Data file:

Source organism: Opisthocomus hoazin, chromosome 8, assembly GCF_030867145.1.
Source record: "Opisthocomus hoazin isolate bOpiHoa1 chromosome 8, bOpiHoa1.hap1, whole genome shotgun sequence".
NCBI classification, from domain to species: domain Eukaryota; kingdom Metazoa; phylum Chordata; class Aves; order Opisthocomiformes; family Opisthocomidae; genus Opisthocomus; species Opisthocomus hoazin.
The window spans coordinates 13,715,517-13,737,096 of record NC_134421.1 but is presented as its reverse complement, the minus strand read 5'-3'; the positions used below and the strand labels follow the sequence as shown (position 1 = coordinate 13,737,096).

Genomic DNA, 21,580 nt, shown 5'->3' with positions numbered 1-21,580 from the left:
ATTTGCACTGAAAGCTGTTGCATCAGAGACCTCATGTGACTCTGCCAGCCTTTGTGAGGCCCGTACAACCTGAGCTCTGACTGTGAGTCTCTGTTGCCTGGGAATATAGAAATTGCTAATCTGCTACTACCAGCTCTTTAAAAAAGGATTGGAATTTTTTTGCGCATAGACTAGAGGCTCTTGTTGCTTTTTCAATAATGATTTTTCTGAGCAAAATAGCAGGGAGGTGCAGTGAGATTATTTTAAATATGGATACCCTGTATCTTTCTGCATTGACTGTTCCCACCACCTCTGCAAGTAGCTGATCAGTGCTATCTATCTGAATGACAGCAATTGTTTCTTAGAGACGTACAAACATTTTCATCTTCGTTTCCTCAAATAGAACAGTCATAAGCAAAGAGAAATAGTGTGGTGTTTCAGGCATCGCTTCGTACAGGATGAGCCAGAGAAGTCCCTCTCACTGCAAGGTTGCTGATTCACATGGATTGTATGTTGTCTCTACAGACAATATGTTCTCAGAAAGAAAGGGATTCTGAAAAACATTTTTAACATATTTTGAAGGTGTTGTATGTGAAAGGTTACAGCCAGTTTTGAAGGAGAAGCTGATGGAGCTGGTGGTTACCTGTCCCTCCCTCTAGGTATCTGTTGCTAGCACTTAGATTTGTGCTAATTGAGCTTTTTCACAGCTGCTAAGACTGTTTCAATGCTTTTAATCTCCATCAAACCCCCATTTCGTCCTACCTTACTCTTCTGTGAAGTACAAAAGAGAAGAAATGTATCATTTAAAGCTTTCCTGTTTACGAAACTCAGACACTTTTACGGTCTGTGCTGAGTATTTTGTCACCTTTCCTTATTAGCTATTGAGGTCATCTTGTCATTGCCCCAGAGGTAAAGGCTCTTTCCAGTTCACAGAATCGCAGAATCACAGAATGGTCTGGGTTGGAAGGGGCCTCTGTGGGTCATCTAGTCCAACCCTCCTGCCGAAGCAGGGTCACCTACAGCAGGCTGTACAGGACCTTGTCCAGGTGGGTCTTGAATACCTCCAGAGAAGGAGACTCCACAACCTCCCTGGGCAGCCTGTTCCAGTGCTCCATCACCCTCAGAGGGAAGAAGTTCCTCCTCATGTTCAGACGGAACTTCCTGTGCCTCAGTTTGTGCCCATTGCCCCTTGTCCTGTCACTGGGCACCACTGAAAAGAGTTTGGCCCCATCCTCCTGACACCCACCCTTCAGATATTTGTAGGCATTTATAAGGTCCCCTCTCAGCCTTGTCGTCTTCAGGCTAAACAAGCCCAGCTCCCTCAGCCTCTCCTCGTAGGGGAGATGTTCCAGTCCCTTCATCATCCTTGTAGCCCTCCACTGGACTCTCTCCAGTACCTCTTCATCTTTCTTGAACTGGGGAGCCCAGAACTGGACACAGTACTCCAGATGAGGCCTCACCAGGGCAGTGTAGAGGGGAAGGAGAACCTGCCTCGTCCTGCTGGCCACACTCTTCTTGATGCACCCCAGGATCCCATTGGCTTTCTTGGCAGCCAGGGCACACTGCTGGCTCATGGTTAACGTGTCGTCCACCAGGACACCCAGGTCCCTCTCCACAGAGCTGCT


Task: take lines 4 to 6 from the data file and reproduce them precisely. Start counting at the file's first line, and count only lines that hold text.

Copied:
The window spans coordinates 13,715,517-13,737,096 of record NC_134421.1 but is presented as its reverse complement, the minus strand read 5'-3'; the positions used below and the strand labels follow the sequence as shown (position 1 = coordinate 13,737,096).

Genomic DNA, 21,580 nt, shown 5'->3' with positions numbered 1-21,580 from the left:
ATTTGCACTGAAAGCTGTTGCATCAGAGACCTCATGTGACTCTGCCAGCCTTTGTGAGGCCCGTACAACCTGAGCTCTGACTGTGAGTCTCTGTTGCCTGGGAATATAGAAATTGCTAATCTGCTACTACCAGCTCTTTAAAAAAGGATTGGAATTTTTTTGCGCATAGACTAGAGGCTCTTGTTGCTTTTTCAATAATGATTTTTCTGAGCAAAATAGCAGGGAGGTGCAGTGAGATTATTTTAAATATGGATACCCTGTATCTTTCTGCATTGACTGTTCCCACCACCTCTGCAAGTAGCTGATCAGTGCTATCTATCTGAATGACAGCAATTGTTTCTTAGAGACGTACAAACATTTTCATCTTCGTTTCCTCAAATAGAACAGTCATAAGCAAAGAGAAATAGTGTGGTGTTTCAGGCATCGCTTCGTACAGGATGAGCCAGAGAAGTCCCTCTCACTGCAAGGTTGCTGATTCACATGGATTGTATGTTGTCTCTACAGACAATATGTTCTCAGAAAGAAAGGGATTCTGAAAAACATTTTTAACATATTTTGAAGGTGTTGTATGTGAAAGGTTACAGCCAGTTTTGAAGGAGAAGCTGATGGAGCTGGTGGTTACCTGTCCCTCCCTCTAGGTATCTGTTGCTAGCACTTAGATTTGTGCTAATTGAGCTTTTTCACAGCTGCTAAGACTGTTTCAATGCTTTTAATCTCCATCAAACCCCCATTTCGTCCTACCTTACTCTTCTGTGAAGTACAAAAGAGAAGAAATGTATCATTTAAAGCTTTCCTGTTTACGAAACTCAGACACTTTTACGGTCTGTGCTGAGTATTTTGTCACCTTTCCTTATTAGCTATTGAGGTCATCTTGTCATTGCCCCAGAGGTAAAGGCTCTTTCCAGTTCACAGAATCGCAGAATCACAGAATGGTCTGGGTTGGAAGGGGCCTCTGTGGGTCATCTAGTCCAACCCTCCTGCCGAAGCAGGGTCACCTACAGCAGGCTGTACAGGACCTTGTCCAGGTGGGTCTTGAATACCTCCAGAGAAGGAGACTCCACAACCTCCCTGGGCAGCCTGTTCCAGTGCTCCATCACCCTCAGAGGGAAGAAGTTCCTCCTCATGTTCAGACGGAACTTCCTGTGCCTCAGTTTGTGCCCATTGCCCCTTGTCCTGTCACTGGGCACCACTGAAAAGAGTTTGGCCCCATCCTCCTGACACCCACCCTTCAGATATTTGTAGGCATTTATAAGGTCCCCTCTCAGCCTTGTCGTCTTCAGGCTAAACAAGCCCAGCTCCCTCAGCCTCTCCTCGTAGGGGAGATGTTCCAGTCCCTTCATCATCCTTGTAGCCCTCCACTGGACTCTCTCCAGTACCTCTTCATCTTTCTTGAACTGGGGAGCCCAGAACTGGACACAGTACTCCAGATGAGGCCTCACCAGGGCAGTGTAGAGGGGAAGGAGAACCTGCCTCGTCCTGCTGGCCACACTCTTCTTGATGCACCCCAGGATCCCATTGGCTTTCTTGGCAGCCAGGGCACACTGCTGGCTCATGGTTAACGTGTCGTCCACCAGGACACCCAGGTCCCTCTCCACAGAGCTGCT